Kennebunk Plains

By Seth Davis

Six young birders, including two new members (Jack and Weston) took to the plains this past Saturday despite the ominous forecast.  The evening began at 4:30 pm and we were greeted by a very vocal Northern Mocking bird mimicking the calls of cardinals, titmice, and Blue Jays.  Our goal was to see some of the less common sparrows including the state-endangered Grasshopper Sparrow,  as well as other notable birds like the state-endangered Upland Sandpipers, and Eastern Whip-poor-wills.  

We had an early success, with numerous Vesper Sparrows along the pathway, and we heard several Grasshopper Sparrow calls, though at the time we didn't get any solid views.  Seth spotted a bird that he was certain was a Grasshopper Sparrow, how ever Weston, being a very keen birder, pointed out that it was better for a Savannah Sparrow, and he was correct!  As we continued, a bird flew by that had a very "shorebirdy" profile.  Sure enough our first Upland Sandpiper!  It was a lifer for many!

We decided to move down toward the pond at the far side of the Kennebunk Plains.  We heard a Veery that was strangely close to the trail, several Common Yellowthroats, and a mystery bird that sounded an awful lot like a Eastern Wood-pewee, however it was too repetitive of a song to be confirmed.  

We continued around a loop and came upon a good sized patch of blueberries, so we decided to take a break and have a snack.  Around that time Weston got an excellent shot of a Grasshopper Sparrow and we were able to get it scoped, our first confirmed view!  

When we arrived back at the parking lot we had another break to eat some dinner/snacks and then ventured out again around dusk in hopes to hear some whip-poor-wills calling, but sadly they didn't start up.  

All-in-all it was a very successful trip, and outside of one small sprinkle, we didn't get rained out!  Some of the young birders reported that they had six lifers on the trip!  

See our full checklist here: https://ebird.org/me/view/checklist/S46751361

Sanford Lagoons

By Seth Davis

MYBC had an excellent opportunity to go birding for an extended period at the Sanford Lagoons on Saturday the 12th.  7 young birders and special guests David Doubleday, Sue Keefer, and Steve Norris had an awesome time exploring this amazing hotspot outside of Sanford during peak migration time. 

We wouldn't have had this opportunity if it weren't for the generosity of the management at Sanford Lagoons allowing us to spend additional time on the weekend.  We would like to thank them along with Andy Aldrich for helping to coordinate this effort. 

The day started out strong with upwards of 20 species within the first 10-15 minutes, including several Bobolinks, Least and Spotted Sandpipers, and brief but solid view of Wilson's Snipe.  The latter being a lifer for many!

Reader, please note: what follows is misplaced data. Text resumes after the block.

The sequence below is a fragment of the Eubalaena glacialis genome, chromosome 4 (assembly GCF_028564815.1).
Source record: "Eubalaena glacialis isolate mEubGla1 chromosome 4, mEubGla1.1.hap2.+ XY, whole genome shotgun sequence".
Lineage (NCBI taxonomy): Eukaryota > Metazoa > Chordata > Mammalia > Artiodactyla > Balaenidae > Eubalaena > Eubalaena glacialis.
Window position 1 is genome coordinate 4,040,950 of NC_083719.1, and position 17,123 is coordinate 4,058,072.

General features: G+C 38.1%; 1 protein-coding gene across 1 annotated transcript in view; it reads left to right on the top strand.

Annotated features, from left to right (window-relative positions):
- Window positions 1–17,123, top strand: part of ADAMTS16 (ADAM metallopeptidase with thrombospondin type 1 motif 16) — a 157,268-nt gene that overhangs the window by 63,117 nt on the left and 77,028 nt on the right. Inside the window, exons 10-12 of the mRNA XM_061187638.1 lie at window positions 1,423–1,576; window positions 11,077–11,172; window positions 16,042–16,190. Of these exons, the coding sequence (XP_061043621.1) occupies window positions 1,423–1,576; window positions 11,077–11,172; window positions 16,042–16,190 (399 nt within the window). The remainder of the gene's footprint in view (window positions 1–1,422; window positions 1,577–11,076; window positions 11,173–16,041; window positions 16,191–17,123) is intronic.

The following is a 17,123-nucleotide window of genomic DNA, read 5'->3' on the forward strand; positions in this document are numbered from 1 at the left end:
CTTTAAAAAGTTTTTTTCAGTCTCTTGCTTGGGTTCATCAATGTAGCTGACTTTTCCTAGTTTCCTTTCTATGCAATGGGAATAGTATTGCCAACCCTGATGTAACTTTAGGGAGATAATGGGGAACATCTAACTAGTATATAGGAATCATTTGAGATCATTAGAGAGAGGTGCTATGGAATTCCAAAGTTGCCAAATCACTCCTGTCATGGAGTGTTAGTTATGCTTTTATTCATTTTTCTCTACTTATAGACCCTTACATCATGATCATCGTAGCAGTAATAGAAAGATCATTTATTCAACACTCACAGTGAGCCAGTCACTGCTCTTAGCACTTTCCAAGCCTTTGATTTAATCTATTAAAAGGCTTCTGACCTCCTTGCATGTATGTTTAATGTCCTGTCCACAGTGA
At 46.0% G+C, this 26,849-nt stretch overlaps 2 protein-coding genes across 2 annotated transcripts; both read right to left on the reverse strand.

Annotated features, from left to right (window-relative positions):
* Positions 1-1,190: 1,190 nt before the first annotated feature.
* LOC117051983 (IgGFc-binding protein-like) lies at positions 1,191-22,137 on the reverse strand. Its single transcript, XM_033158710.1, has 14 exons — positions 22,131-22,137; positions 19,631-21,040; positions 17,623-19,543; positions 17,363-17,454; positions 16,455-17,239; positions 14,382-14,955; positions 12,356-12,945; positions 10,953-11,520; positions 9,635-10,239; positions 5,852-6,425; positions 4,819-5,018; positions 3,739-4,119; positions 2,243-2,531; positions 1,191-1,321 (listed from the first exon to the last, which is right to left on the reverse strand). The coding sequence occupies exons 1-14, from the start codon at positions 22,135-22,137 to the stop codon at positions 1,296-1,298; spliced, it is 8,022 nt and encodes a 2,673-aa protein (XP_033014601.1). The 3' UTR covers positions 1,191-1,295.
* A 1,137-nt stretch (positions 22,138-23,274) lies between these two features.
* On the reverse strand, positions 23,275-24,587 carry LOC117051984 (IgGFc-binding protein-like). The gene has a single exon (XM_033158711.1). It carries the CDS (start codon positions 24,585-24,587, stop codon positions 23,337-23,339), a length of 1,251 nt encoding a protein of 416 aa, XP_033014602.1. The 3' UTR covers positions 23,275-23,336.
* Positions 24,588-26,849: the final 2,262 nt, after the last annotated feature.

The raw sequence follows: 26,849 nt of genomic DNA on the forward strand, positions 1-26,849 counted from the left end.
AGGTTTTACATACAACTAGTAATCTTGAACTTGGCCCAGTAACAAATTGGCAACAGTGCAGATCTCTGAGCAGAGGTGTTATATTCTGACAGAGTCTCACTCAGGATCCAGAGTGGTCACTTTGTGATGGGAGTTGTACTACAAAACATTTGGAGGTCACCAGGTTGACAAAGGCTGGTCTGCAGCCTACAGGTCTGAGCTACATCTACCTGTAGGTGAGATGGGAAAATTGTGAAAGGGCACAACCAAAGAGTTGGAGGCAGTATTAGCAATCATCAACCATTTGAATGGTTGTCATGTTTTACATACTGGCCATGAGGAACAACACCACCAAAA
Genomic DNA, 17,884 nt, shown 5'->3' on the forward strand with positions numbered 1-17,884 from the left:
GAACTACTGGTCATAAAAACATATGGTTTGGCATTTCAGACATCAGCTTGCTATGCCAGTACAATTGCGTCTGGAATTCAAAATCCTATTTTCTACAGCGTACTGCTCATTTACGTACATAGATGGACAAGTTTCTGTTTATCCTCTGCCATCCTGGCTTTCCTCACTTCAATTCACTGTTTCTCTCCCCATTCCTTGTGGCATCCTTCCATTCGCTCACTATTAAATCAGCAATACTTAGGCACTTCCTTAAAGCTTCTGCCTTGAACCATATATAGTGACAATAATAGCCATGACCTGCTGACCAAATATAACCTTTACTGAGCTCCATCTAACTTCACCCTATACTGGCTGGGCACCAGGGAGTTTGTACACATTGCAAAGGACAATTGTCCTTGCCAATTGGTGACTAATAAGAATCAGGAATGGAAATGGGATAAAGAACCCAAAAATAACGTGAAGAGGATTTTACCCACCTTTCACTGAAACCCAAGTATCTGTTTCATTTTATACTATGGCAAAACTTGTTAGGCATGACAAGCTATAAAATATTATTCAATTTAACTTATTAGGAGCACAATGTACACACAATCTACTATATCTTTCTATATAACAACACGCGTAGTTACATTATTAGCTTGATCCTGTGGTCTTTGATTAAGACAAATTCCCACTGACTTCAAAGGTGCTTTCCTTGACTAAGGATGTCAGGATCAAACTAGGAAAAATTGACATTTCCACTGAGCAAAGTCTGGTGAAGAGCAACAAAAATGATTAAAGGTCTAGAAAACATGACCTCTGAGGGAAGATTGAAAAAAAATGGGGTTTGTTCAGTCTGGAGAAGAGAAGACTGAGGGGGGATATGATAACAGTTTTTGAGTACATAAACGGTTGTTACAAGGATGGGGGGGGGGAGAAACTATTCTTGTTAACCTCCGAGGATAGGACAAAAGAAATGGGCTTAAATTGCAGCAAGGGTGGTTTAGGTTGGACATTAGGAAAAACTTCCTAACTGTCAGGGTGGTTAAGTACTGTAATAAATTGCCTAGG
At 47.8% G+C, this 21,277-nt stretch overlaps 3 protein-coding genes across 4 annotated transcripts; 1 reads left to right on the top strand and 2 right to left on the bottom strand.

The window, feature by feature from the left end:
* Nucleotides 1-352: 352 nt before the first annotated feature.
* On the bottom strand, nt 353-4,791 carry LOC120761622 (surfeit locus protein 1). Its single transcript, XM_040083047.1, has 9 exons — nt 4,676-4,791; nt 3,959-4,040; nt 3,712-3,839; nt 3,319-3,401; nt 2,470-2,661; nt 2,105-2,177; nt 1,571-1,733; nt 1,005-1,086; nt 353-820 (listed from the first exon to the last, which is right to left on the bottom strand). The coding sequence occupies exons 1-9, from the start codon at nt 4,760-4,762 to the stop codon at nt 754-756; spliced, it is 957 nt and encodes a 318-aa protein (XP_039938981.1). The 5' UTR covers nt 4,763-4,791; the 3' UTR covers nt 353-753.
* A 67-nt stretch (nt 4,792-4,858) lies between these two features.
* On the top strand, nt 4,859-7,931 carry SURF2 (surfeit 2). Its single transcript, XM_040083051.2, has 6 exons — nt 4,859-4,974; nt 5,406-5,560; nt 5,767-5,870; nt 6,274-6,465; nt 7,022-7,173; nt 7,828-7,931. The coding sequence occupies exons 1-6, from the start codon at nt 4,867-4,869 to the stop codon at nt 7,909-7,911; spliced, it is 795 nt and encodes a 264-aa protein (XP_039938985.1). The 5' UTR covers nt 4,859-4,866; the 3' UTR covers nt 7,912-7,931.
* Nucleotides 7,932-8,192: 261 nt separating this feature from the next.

Our goal was to try and see the influx of wood warblers, but to do that we needed to make our way past the treatment ponds to the tree line.  As one may guess, there were LOTS of birds along the way.  As we made our way further down the path, we heard a very distinct "err-uh, err-uh" coming from the reeds.  As we wanted to make this a learning experience Lena and Seth tried quizzing the young birders to figure out what family the bird that was making that call was from.  After a short time, the young birders deduced that it was a rail, and specifically that bird was a Sora.  We wanted to get a actual view of the bird if possible, but with rails it is difficult to catch a glimpse without using playback of some form.  Another learning opportunity arose regarding the ethics of playback.  Especially in the Spring, bird song playback is discouraged as it may unnecessarily disrupt normal bird activity and increase stress levels of territorial males etc.  Using bird calls is far better than songs, but should be used sparingly.  After some discussion, we concluded that this would be a reasonable use of playback so we tried it.  The Sora began increasing it rate of calls, but alas, we never got a view of the bird.  

Moving forward, we spotted some small ducks in one of the ponds, and excitingly, one of them was a Ruddy Duck!  That was on the "hope-to-see" list for several of the young birders.  

We finally made it to the tree line, and had a decision to make of going left or right.  We may have made a poor decision in going left as the sun was backlighting the trees making it more difficult to see the warblers... Regardless, it started out slow with a lot of "heard-only" warblers, but things picked up as we got further down the line.  Sue called out "Blackburnian!" which despite being high in the tree, many (unfortunately not all) were able to get a glimpse of this beautiful bird.  At one point it became difficult to keep track as there were Ovenbirds, American Redstarts, Yellow-rumped Warblers singing and moving about in the trees.  Lena then heard a very high pitched song that turned out to be a Blackpoll Warbler!  Again many saw it, but the group was getting fragmented at this point making it more difficult to communicate.  

There were some other fun highlights.  Garrett spotted a pair of Bald Eagles, one of which was attacking a female Mallard with ducklings looking for an easy meal.  Ian noticed a beautiful male Chestnut-sided Warbler which alighted on a branch where we were walking.  We also spent considerable time trying to deduce an unfamiliar bird call, which Lena concluded was a Wilson's Warbler in the distance.